Apr 14, 2021

Bad Hires Cost Companies Time, Money and Anxiety

A national trend of wrong or delayed decision-making

By Ed Goldman

Companies can waste a great deal of time and money—and doubtless, staples, paperclips and Ticonderoga Number 2 pencils—making bad hires.

A new survey by the Robert Half firm, which is a whole company, despite its name—in fact, it’s the largest specialized-staffing firm in the Milky Way, according to authorities familiar with things like that—reports that 67 percent of senior managers here in California’s capital have been recruiting the wrong candidates for specific jobs.

Edgy Cartoon

Kim Dukes photo by Robert Half Agency

“Seventy-one percent said that the cost of a bad hire is more severe today than it was a year ago,” according to Kim Dukes, a vice president at Half. She specializes in healthcare, helping to place people in highly skilled accounting, finance, revenue cycle and administrative positions on a contract and contract-to-hire basis in the Greater Sacramento Area. (I imagine this means that if your firm’s in the Lesser Sacramento Area, you’re out of the running.)

“It’s a serious problem,” Dukes tells me without even having read my previous parenthetical aside. She cites “four fairly common mistakes” that companies make when they hire people. “Not having a well-written job description can start everything off on the wrong foot,” she says. “A second mistake is focusing too much on how someone may not fit in a business’s culture. The fit is important when you have two equally qualified candidates, and one just gets along better with people, has more of a personality and so forth. But to stress the fit alone can deny a company diversity and variety in its work force.”

At the same time, Dukes says the third booboo is “over-emphasizing technical skills, which can be learned, instead of what we call the soft skills—the value of hiring someone with a positive attitude, for example, You can’t really define your soft skills in a résumé.”

Finally, Dukes mentions perhaps the fourth and possibly biggest mistake of all: “Taking too long to make a decision. In this market, if you interview someone on a Monday, then don’t contact them ‘til Friday, they’ll probably have taken another job in the meantime.”

Lengthy decision-making, Dukes says, can be the province of having too many people weigh in—“the manager who wants to fill the position, then the hiring manager for the company, then someone at the executive level, when you could have just created a panel for the interview or left the hiring up to the manager who had the opening in the first place and knows exactly what he or she wants in a candidate.”

Dukes believes that “the tighter the hiring process, the better chance you have of getting the right person. Do you know that expression, ‘Time kills all deals’? It really is true sometimes.”

At 42, Dukes has worked her way up through the Half firm, which she first joined 11 years ago in its San Jose office. She and her husband, Darrin, who works in the medical equipment industry, have an 18-minth-old son, Tristan James. I confess I love the little guy’s name and ask Dukes what sort of nickname may be affixed to him as he grows up: Tris? Tristy? Stan?” She says her son’s initials, T.J., will probably be the top choice.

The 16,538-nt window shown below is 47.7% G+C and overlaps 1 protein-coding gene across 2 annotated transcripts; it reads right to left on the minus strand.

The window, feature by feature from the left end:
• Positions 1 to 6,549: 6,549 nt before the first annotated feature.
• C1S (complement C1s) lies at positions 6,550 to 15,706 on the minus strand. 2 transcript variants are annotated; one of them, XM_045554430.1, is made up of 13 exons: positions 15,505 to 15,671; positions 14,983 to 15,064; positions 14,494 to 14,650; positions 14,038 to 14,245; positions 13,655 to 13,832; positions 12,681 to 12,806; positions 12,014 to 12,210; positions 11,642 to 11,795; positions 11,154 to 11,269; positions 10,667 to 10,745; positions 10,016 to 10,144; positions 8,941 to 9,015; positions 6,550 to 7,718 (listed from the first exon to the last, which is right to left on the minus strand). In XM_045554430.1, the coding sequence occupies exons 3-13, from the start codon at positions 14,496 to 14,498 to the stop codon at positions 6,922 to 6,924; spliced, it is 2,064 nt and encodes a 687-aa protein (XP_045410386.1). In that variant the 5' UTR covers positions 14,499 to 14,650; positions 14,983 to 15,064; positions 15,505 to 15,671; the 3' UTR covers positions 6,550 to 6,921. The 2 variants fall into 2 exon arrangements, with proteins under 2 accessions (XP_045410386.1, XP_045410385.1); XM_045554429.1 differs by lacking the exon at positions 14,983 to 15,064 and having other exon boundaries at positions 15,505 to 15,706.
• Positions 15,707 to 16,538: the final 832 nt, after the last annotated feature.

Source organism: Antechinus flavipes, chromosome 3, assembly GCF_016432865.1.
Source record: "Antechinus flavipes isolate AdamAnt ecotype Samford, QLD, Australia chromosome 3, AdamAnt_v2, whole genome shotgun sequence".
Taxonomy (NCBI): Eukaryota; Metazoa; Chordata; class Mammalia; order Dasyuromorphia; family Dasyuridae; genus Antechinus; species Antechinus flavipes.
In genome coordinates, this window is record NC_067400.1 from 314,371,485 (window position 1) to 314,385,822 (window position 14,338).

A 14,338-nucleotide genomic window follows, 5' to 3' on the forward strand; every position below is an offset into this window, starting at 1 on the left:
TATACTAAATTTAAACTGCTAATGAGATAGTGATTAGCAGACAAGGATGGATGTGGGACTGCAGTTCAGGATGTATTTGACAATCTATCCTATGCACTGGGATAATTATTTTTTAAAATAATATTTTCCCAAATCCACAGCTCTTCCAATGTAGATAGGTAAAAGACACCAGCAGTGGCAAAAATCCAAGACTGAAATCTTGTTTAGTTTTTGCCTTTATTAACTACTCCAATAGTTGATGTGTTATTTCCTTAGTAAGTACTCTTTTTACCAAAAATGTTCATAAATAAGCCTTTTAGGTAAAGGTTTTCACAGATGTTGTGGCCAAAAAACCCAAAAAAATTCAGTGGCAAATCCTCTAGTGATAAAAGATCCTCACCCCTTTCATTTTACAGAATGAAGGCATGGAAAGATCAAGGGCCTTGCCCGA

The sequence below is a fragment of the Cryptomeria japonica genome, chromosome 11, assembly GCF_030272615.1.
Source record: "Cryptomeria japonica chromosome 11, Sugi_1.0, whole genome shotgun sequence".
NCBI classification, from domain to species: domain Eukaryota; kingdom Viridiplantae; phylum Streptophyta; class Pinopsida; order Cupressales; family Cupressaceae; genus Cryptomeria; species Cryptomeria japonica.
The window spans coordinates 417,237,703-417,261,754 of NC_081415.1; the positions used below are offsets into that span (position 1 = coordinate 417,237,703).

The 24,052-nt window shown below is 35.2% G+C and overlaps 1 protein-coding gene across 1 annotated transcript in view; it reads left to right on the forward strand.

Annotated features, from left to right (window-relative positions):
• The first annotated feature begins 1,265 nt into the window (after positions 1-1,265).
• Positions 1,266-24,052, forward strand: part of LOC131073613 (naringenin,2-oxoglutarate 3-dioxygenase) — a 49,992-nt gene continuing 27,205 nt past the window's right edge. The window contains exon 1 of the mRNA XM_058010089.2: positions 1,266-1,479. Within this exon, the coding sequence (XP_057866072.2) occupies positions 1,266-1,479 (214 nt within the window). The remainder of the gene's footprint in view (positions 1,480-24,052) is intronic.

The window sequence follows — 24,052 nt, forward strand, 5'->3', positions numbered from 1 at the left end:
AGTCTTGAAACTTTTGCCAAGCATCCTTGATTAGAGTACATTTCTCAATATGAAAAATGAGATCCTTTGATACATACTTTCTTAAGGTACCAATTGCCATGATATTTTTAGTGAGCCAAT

I think about that and agree. T.J. Dukes sounds like someone you’d better not mess with—and someday, that will include not making him wait until Friday to learn you wanted to hire him five days ago. Guys named T.J. simply have no time for that kind of nonsense.

Ed Goldman's column appears almost every Monday, Wednesday and Friday. A former daily columnist for the Sacramento Business Journal, as well as monthly columnist for Sacramento Magazine and Comstock’s Business Magazine, he’s the author of five books, two plays and one musical (so far).

Yes, Virginia

A Weekly Blog by Virginia Varela

President and CEO, Golden Pacific Bank

photo by Phoebe Verkouw

I’m proud to be a Director of the Federal Home Loan Bank of San Francisco (Bank)—and prouder still to chair the Affordable Housing Committee of that board.
The Bank offers valuable community programs that most folks are not even aware of. For example:
-The Bank’s grant and discounted-credit programs are designed to support affordable housing and economic development activities that make a difference in the cities, towns and neighborhoods they serve;
-Its affordable housing program (“AHP”), which was created in 1990, has awarded more than $1.1 billion to help nearly 146,000 households have an affordable place to live;
-The Bank’s first time homebuyer programs offer lower income families and individual grants of up to $22,000 that they can use for down-payment and closing costs, because homeownership offers an opportunity to build wealth;
-The Bank’s economic development grants (delivered through members such as Golden Pacific Bank), help nonprofits create innovative jobs programs or delivery vital educational and social series in underserved communities; and
-The Bank also offers discounted credit for housing and economic development.  Members use these low-cost credit programs to help finance affordable housing, economic development, and community revitalization activities.
In short, what a marvelous organization—and what a wonderful opportunity to serve our communities. I think you can see why I’m proud.

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